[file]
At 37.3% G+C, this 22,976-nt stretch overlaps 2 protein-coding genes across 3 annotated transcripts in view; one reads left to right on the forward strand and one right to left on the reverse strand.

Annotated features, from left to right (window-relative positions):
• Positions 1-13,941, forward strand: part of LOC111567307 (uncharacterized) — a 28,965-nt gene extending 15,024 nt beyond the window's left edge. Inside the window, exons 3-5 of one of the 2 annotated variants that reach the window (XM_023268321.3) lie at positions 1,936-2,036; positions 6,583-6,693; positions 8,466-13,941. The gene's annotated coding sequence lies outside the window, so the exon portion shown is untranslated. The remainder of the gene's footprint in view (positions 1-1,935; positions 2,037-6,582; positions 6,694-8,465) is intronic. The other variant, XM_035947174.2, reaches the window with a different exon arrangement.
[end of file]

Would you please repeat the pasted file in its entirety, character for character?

At 37.3% G+C, this 22,976-nt stretch overlaps 2 protein-coding genes across 3 annotated transcripts in view; one reads left to right on the forward strand and one right to left on the reverse strand.

Annotated features, from left to right (window-relative positions):
• Positions 1-13,941, forward strand: part of LOC111567307 (uncharacterized) — a 28,965-nt gene extending 15,024 nt beyond the window's left edge. Inside the window, exons 3-5 of one of the 2 annotated variants that reach the window (XM_023268321.3) lie at positions 1,936-2,036; positions 6,583-6,693; positions 8,466-13,941. The gene's annotated coding sequence lies outside the window, so the exon portion shown is untranslated. The remainder of the gene's footprint in view (positions 1-1,935; positions 2,037-6,582; positions 6,694-8,465) is intronic. The other variant, XM_035947174.2, reaches the window with a different exon arrangement.